Fisher also is responsible for putting together the Kingston Visitors’ Guide, which comes out in April and is currently taking up much of her time. “I’m calling all the museums and asking their schedule for the year. It’s about constantly following up.”  National magazines may work up to five months in advance of publication, so getting them information early is essential for possible coverage. The inclusion of the Kingston farmers’ market in an article about end-of-summer road trips in the August 2012 edition of Triple A’s magazine was anything but happenstance. The energetic Fisher had cultivated a relationship with the editor and made sure information was provided well within the deadlines. The Kingston farmers’ market ended up 15th on the list of events, which isn’t bad considering the article covered attractions in six states, she noted.

“Because the City of Kingston is my client, every single event in the city is my client,” she said. “Events are money.” She’s already working on The Burning of Kingston, bringing everyone involved to the table in order to gather general information for her pitches to magazines, which will be followed up by more specifics as the event approaches.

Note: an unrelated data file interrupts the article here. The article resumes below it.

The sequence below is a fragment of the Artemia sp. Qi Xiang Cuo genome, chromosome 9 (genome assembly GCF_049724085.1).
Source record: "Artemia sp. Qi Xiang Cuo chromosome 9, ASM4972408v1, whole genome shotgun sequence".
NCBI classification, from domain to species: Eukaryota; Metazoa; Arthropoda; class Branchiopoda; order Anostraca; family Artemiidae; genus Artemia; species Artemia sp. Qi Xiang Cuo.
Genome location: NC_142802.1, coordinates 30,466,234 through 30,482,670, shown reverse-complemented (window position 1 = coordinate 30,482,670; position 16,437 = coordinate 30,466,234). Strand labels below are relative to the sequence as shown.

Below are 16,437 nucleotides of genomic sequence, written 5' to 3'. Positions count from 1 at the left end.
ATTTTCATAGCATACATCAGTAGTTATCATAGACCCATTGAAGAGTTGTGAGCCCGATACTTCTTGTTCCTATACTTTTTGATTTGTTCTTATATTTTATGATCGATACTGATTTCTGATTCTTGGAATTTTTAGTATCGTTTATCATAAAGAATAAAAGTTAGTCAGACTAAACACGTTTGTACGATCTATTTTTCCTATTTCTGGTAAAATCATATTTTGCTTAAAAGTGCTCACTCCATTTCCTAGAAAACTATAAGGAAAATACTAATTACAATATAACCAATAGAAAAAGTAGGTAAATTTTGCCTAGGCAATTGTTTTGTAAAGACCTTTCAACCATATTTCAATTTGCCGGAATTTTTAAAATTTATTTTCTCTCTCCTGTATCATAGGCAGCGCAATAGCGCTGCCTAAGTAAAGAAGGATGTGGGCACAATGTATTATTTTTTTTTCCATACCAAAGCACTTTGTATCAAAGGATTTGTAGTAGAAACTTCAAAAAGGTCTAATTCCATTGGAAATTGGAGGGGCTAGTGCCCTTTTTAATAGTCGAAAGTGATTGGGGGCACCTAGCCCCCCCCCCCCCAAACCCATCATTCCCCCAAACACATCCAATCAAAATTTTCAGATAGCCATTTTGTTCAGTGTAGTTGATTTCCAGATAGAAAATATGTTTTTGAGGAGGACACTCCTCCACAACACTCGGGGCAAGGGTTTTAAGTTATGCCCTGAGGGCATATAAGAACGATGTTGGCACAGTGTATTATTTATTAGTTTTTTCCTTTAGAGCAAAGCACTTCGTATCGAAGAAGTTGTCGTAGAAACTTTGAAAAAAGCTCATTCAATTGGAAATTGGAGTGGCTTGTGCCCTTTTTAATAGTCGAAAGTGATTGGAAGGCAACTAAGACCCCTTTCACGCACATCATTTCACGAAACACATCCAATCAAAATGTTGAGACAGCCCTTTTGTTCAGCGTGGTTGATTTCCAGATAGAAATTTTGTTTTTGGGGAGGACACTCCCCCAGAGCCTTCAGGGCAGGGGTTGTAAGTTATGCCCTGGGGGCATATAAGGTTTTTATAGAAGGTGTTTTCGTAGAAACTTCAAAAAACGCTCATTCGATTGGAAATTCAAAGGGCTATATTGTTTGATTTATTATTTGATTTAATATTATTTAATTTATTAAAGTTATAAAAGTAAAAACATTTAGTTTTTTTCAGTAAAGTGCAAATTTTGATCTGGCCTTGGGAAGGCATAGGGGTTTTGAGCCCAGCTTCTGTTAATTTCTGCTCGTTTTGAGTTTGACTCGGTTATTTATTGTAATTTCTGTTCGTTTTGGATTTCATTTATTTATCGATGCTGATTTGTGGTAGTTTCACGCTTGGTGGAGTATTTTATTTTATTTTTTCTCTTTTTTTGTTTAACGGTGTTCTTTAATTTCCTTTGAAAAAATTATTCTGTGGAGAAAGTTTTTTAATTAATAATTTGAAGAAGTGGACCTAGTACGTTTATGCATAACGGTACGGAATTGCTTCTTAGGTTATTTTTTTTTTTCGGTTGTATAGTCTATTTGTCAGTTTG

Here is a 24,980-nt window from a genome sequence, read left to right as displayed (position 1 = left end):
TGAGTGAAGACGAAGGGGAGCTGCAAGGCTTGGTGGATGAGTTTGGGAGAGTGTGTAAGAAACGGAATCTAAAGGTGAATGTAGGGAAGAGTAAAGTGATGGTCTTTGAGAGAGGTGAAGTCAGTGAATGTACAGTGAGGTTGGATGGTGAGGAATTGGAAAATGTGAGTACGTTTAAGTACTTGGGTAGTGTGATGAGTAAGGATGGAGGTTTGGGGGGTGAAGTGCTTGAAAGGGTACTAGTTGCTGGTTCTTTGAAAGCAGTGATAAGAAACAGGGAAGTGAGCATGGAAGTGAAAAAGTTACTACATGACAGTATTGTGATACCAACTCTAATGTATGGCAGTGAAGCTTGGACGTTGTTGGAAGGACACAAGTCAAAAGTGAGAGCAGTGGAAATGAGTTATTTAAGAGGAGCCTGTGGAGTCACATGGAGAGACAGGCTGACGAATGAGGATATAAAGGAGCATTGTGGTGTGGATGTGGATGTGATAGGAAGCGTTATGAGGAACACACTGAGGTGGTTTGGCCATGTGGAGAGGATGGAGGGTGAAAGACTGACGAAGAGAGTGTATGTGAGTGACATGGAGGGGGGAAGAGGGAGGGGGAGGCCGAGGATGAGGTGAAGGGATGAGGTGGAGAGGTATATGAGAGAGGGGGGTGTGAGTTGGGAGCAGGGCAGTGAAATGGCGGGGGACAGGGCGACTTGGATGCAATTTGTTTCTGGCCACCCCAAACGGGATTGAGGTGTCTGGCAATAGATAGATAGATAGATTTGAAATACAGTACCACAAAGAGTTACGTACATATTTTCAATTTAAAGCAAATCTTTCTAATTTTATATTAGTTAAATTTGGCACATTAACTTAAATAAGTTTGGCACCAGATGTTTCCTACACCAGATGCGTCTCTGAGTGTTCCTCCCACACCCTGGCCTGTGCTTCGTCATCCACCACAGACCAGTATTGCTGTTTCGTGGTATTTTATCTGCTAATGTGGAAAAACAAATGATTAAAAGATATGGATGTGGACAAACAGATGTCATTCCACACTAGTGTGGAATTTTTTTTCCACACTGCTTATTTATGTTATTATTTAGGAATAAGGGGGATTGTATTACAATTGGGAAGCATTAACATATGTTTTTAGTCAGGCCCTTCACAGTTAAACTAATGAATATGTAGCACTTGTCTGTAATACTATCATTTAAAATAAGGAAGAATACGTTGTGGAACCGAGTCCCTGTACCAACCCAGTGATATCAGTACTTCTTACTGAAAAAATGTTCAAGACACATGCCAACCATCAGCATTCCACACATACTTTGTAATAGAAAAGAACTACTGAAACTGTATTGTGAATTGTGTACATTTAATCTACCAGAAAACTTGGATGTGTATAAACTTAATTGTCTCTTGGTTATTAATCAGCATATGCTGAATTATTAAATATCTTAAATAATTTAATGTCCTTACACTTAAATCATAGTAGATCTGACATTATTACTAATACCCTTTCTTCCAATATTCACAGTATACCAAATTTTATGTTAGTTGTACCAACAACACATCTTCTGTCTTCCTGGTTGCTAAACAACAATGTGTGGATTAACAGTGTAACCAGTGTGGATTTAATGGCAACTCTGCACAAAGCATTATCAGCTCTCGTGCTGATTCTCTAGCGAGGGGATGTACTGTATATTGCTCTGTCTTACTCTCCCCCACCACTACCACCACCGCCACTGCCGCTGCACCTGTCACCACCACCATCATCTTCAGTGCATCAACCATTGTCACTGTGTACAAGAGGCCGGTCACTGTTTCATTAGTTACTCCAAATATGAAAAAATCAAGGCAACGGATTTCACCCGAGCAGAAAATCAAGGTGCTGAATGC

Fisher not only promotes events, she also creates them. One example is One Billion Rising, the Feb. 14 event protesting domestic violence against women that was held at BSP. After the principals of Hale Advisors, a national media company located in Kingston, heard Eve Ensler, whose groundbreaking play, the Vagina Monologues, helped launch a movement culminating in the founding of One Billion Rising in 1998,  speak at Omega Institute, they were inspired to hold an event here in Kingston and hired Fisher to structure and execute it. Fisher brought in Natalie Merchant and most of the people on the panel about domestic violence.